HIV/AIDS Becoming China’s Leading Deadly Infectious Disease ‘Lends Added Urgency’ to Sex Education Campaign, Editorial Says
"The news that AIDS has become China's deadliest infectious disease ... lends added urgency to a national sex education campaign" that was launched earlier this week, a South China Morning Post editorial says. According to the editorial, HIV/AIDS is "preventable with good public health education, sensible precautions and responsible behavior." It adds, "Its deadly progress can be slowed by early detection and treatment with the latest antiretroviral drugs. All things being equal, the rate of new infections and deaths should be slowing." However, some "experts say the rate of new infections is growing and that the worst is yet to come."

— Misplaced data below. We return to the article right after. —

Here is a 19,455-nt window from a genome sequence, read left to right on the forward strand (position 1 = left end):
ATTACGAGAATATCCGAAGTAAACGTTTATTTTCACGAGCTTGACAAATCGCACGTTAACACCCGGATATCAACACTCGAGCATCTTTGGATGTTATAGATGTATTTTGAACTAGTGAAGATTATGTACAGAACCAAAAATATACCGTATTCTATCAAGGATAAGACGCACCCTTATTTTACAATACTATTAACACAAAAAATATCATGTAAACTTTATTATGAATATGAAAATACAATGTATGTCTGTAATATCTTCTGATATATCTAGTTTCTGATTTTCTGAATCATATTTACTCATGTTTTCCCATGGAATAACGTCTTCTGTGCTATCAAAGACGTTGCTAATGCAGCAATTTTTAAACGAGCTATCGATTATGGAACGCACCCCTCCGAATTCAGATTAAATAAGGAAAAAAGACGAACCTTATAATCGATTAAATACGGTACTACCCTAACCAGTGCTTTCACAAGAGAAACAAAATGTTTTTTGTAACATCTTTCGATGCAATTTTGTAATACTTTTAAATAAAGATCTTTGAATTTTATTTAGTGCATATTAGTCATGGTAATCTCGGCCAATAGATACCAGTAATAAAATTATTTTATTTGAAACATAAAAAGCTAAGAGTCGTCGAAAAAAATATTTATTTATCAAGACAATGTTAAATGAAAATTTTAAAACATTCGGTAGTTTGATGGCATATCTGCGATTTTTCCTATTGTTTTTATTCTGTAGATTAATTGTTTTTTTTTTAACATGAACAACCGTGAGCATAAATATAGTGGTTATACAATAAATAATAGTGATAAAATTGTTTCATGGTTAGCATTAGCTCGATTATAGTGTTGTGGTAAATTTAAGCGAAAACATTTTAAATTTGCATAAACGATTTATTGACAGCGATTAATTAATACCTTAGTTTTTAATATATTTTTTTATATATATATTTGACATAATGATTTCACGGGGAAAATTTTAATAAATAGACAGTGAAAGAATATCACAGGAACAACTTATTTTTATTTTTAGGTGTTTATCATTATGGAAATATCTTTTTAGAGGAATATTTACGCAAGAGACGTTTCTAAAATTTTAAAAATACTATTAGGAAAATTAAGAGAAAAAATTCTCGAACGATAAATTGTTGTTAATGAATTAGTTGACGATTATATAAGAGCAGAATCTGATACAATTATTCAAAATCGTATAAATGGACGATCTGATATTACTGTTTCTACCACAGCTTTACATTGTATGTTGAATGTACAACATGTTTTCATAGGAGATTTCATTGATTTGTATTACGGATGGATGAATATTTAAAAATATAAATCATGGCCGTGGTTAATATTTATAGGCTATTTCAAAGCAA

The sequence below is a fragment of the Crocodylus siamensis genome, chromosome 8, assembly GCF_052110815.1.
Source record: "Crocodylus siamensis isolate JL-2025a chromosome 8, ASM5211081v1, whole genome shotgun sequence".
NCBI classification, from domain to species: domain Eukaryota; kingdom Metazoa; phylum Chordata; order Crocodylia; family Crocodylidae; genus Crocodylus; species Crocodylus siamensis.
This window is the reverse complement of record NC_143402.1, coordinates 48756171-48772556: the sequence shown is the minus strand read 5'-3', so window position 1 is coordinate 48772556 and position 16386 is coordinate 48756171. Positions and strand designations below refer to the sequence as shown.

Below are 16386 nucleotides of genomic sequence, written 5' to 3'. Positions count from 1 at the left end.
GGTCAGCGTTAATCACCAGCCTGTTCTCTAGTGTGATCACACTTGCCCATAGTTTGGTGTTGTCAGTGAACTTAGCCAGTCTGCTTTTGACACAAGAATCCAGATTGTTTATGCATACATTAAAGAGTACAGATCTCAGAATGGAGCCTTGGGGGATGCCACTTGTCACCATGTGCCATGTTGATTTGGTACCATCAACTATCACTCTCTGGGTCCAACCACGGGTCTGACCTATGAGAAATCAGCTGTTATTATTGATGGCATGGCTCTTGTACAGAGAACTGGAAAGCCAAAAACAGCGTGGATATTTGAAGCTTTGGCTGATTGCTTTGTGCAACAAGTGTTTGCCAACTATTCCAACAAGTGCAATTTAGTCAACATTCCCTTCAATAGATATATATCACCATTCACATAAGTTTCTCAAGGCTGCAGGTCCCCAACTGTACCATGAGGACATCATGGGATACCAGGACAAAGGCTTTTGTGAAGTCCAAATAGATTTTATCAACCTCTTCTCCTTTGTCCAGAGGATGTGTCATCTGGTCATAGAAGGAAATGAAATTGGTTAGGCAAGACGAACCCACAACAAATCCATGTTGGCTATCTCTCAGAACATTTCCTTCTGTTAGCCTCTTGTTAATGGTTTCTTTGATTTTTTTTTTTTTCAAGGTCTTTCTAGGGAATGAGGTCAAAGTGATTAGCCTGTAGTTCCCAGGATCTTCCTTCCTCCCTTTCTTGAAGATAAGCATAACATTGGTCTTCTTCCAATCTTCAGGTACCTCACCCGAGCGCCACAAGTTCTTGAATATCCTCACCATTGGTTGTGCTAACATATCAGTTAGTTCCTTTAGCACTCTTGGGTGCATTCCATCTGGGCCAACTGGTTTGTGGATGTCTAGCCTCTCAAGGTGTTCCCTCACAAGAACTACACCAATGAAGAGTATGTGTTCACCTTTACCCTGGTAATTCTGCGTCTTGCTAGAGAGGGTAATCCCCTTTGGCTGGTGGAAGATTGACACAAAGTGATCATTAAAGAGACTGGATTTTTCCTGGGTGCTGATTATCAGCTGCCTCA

According to the editorial, "ignorance is a factor" in the spread of HIV, and a "cultural reticence to discuss sexual issues contributes to this." It adds, "That is why the sex education campaign launched this week is intended to break down taboos and get more people to seek treatment for" sexually transmitted infections, as well as infertility. "People's shyness when it comes to talking about sex remains a huge issue," the editorial says, adding, "Posters, competitions and a government television campaign to promote the use of condoms are among measures aimed at bringing sexual topics out of the closet." According to the editorial, rapid "economic growth, rising wealth and the mass migration of young people to the cities is bound to test social customs." It adds, "Greater openness about sexual health will contribute to Beijing's goal of a harmonious society. Despite its great achievements, a country that aspires to lift hundreds of millions more out of poverty can ill afford the rising cost of HIV/AIDS in terms of human lives and misery, social discrimination and economic losses" (South China Morning Post, 2/19).